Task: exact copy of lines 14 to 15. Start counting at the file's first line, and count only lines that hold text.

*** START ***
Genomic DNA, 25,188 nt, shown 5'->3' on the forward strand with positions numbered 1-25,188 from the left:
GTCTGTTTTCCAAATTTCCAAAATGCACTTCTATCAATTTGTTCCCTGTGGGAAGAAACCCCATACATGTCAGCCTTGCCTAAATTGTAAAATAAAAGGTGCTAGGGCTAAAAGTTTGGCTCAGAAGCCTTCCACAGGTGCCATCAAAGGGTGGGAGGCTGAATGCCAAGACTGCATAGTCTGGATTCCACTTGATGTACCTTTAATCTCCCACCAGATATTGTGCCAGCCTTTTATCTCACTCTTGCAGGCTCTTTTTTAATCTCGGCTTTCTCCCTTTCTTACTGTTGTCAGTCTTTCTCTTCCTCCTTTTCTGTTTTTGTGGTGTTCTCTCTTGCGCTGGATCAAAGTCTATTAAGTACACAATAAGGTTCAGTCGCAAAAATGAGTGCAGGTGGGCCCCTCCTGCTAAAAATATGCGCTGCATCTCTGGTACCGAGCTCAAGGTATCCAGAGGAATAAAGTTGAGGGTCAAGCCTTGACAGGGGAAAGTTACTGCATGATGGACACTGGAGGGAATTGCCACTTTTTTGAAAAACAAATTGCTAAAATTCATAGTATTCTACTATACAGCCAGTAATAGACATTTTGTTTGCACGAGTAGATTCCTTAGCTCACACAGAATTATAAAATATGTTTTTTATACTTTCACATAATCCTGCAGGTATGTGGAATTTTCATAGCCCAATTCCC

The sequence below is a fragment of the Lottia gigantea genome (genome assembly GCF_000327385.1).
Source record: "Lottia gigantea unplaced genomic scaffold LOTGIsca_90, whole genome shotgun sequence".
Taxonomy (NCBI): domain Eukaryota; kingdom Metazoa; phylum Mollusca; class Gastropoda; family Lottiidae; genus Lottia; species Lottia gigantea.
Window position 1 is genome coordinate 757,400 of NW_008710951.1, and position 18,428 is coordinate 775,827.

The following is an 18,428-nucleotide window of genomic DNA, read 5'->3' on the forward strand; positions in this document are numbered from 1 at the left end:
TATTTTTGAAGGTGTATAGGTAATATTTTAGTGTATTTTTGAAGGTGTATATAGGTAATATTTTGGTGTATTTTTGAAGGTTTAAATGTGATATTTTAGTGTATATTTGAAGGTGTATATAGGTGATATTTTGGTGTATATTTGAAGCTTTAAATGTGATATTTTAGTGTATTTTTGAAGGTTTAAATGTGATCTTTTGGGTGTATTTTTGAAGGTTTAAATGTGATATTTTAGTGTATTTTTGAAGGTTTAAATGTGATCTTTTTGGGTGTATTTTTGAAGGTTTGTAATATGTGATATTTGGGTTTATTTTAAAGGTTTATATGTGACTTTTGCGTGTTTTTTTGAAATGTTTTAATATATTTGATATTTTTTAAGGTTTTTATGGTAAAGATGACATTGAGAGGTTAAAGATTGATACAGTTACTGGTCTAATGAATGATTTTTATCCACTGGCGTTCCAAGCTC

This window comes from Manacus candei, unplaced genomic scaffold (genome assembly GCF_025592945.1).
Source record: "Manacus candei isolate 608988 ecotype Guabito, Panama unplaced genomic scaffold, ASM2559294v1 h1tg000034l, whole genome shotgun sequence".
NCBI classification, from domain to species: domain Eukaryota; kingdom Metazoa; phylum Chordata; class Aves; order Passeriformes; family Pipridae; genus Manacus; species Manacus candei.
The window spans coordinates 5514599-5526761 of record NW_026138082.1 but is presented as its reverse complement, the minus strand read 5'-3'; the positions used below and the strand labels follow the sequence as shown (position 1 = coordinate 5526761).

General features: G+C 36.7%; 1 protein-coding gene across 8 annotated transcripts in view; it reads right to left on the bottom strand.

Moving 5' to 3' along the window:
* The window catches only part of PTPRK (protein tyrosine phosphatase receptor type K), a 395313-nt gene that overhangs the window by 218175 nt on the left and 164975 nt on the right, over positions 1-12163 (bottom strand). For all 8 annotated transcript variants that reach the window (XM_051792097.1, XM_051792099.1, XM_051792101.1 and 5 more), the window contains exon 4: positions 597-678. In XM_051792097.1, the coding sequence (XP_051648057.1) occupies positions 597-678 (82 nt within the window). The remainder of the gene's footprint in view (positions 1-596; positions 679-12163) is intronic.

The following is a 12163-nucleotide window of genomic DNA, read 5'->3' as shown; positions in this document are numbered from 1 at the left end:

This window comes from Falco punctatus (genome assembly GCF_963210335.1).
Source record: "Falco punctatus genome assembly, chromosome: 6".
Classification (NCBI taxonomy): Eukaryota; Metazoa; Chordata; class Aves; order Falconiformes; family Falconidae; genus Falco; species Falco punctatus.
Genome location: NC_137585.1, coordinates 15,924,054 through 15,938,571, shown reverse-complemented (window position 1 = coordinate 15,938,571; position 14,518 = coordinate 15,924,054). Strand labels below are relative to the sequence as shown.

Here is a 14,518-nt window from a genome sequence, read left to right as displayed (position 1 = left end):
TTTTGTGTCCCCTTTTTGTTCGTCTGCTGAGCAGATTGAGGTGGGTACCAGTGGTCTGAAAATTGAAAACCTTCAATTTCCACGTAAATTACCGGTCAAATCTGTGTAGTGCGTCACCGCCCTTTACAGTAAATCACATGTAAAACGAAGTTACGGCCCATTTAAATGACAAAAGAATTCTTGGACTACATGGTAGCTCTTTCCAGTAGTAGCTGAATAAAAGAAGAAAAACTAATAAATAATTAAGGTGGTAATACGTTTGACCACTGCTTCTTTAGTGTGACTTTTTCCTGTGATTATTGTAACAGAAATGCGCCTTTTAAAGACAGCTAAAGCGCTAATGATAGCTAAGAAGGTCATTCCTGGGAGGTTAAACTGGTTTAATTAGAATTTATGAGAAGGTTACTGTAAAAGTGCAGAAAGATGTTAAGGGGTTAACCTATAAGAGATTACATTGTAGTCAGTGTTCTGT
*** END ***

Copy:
Moving 5' to 3' along the window:
* The window catches only part of PTPRK (protein tyrosine phosphatase receptor type K), a 395313-nt gene that overhangs the window by 218175 nt on the left and 164975 nt on the right, over positions 1-12163 (bottom strand). For all 8 annotated transcript variants that reach the window (XM_051792097.1, XM_051792099.1, XM_051792101.1 and 5 more), the window contains exon 4: positions 597-678. In XM_051792097.1, the coding sequence (XP_051648057.1) occupies positions 597-678 (82 nt within the window). The remainder of the gene's footprint in view (positions 1-596; positions 679-12163) is intronic.